What to do When Your Class Won’t Stop Talking
Every class has a talker. But what happens when you have a completely chatty class where the noise level seems to always be climbing? How can you best facilitate supporting students to pay attention and learn in your classroom?
First and Foremost
Set up a classroom management plan. At the beginning of the year or when starting as a teaching student, discuss with the class your expectations of students, with straightforward positive and negative consequences. Your plan should include things like:
- No one talks while the teacher is talking.
- Students must raise their hand and wait to be called on by the teacher during classroom discussions. (You could use a bean bag or other item to denote who has the opportunity to talk while the rest of the students have the responsibility to listen.)
- No one talks when it is another’s turn to talk. If a child interrupts someone, consistently respond with a statement like, “David is talking right now, it is his turn to talk.
- Designate quiet classroom time for individual work by posting a visual sign on the board like a forefinger pressed to lips.
- Designate open talking times with a different sign like a mouse to remind students it is okay to talk quietly during work time in small groups, while preparing for lunch or recess, or during class participation activities.
- Discuss how a good friend is quiet, so everyone can hear instructions and other students’ ideas when it is their turn to talk to the class.
- For young students, read, discuss, and analyze picture books about individuals who excessively talk. Part of your analysis could include role-playing with puppets.
Good picture books to help young students understand excessive talking:
“Lacey Walker, Non-Stop Talker” by Christianne C. Jones
“My Mouth is a Volcano” by Julia Cook
“Interrupting Chicken” by David Ezra Stein
“Busted by Breakfast” by Tom Watson
“Stop, Fox” by Lori Haskins Houran
Second, Hone in on Individual Talkative Students
Often a chatty class has a few ring leaders. Talking individually with, and seeking to understand the reason behind each of these children’s excessive talking will benefit the whole class. When a child won’t stop talking, they may be:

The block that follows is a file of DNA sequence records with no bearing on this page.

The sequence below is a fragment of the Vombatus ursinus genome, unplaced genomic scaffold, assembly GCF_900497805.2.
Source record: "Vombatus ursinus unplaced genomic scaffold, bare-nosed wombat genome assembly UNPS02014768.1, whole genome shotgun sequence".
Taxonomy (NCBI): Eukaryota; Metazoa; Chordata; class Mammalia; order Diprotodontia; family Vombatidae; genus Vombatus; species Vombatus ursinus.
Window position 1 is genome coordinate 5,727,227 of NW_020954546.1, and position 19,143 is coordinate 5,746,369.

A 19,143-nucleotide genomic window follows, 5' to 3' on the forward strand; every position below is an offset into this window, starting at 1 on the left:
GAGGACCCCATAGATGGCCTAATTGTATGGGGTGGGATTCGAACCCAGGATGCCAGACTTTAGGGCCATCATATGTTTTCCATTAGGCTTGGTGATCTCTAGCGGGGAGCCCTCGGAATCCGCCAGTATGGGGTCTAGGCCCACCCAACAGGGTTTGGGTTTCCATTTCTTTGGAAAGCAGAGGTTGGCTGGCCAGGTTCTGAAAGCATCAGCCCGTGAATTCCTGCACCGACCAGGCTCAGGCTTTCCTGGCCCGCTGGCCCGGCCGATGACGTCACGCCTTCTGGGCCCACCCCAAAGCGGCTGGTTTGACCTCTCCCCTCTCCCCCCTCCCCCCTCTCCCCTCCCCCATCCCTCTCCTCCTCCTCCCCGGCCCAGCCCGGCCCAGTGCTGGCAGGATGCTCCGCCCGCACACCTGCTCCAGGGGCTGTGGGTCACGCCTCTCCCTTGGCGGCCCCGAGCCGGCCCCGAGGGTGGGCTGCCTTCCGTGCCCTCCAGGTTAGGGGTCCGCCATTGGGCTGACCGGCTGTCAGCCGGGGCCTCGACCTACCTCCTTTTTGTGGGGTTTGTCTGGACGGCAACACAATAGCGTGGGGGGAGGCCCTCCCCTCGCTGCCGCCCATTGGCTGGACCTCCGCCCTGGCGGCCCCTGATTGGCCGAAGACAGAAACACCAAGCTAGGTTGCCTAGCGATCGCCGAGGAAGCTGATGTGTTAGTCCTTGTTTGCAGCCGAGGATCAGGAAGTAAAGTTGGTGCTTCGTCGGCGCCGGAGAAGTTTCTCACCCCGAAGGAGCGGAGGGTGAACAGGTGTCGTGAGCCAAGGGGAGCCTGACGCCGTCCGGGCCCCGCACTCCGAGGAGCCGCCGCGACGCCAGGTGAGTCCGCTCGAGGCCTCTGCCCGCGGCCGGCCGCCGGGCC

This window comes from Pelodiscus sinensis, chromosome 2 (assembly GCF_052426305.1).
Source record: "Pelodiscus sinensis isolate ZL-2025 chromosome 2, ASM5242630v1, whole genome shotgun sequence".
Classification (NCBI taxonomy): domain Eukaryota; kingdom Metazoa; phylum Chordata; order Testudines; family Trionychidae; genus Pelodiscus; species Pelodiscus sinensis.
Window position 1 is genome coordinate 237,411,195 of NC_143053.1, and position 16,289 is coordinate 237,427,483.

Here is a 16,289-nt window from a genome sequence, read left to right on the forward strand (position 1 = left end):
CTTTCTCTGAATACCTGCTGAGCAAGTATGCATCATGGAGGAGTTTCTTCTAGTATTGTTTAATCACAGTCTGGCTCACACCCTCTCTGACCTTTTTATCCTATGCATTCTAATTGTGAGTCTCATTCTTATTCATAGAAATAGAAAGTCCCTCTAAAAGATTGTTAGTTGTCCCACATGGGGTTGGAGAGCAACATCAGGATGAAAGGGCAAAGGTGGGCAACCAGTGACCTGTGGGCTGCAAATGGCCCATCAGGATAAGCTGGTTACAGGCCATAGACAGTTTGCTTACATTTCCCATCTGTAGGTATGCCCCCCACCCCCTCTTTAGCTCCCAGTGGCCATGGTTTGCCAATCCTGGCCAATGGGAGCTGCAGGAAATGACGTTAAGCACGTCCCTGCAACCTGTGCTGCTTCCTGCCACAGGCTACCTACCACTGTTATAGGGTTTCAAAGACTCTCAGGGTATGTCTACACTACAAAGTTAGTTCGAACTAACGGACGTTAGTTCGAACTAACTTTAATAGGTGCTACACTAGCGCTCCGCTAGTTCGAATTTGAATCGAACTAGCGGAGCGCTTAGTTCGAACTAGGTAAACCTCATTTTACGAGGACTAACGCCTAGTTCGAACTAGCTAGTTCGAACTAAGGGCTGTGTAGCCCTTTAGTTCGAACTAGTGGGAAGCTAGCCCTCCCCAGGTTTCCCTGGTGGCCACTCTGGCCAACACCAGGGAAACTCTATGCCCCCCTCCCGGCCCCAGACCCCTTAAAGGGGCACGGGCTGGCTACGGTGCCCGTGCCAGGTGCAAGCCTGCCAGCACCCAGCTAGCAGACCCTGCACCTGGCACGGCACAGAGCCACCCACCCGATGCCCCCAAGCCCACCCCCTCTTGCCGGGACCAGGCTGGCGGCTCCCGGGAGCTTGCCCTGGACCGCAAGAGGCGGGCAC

- Seeking attention – negative attention is better than no attention.
- Bored - most non-stop talkers are very bright. They may need advanced individual work.
- Need movement – some students can’t sit still for long periods.
- Learning appropriate social skills, especially if this is the first time they are in a classroom setting.
- Sitting next to a talkative friend.
For Talkative Students:
- Be a facilitator – help the child realize when they are interrupting.
- When talking to a child individually, ask open-ended questions to help her/him understand the issues for the class with excessive talking. Let her/him help determine solutions. “How might your talking out of turn cause problems for your friends in the class? What can you do to concentrate and learn more?”
- Arrange a non-verbal signal to let the child know it is time to stop talking and to listen.
- Have the child hold his/her thought until it is his/her turn to talk. If the child fears forgetting what the child wants to say, allow him/her a small pad and paper to draw or write down the thought so it is not forgotten.
- Talk with the child one-on-one before the beginning of class each day. Set a timer for one minute and let them tell you anything they want. Stay quiet and listen to them.
- Enlist a talkative child’s help with props, stories, organizational assignments, or leading a section of the class.
- Avoid making talking a bad thing. Part of healthy development is feeling comfortable expressing ourselves. The problem is not the talking, but the timing.
While many of these suggestions work well for young children, school teachers must deal with a student talking regardless if they teach elementary school, middle school, or high school. However, the key to effectively manage students talking at each grade level remains the same. As a teacher, you must consistently enforce set expectations for classroom behavior management while caring about meeting individual students’ needs.
Article by Miss Jae
Stein Stacey, “How to Handle an Overly Talkative Kid.” Today’s Parents. 2017. https://www.todaysparent.com/kids/school-age/how-to-handle-an-overly-talkative-kid/
“Classroom Management Strategies for Talkative Students.” Kindergarten Connection. https://thekindergartenconnection.com/classroom-management-strategies-talkative-students/
Garcia, Nina. “How to Get Your Child to Stop Talking in Class so Much.” Sleeping Should be Easy. 2020. https://sleepingshouldbeeasy.com/talking-in-class/
The content of Teacher Power’s website is for information only, not advice or guarantee of outcome. Information is gathered and shared from reputable sources; however, Teacher Power is not responsible for errors or omissions in reporting or explanation. No individuals, including those taking Teacher Power products, should use the information, resources or tools contained within to self-diagnosis or self-treat any health-related condition. Teacher Power gives no assurance or warranty regarding the accuracy, timeliness or applicability of the content.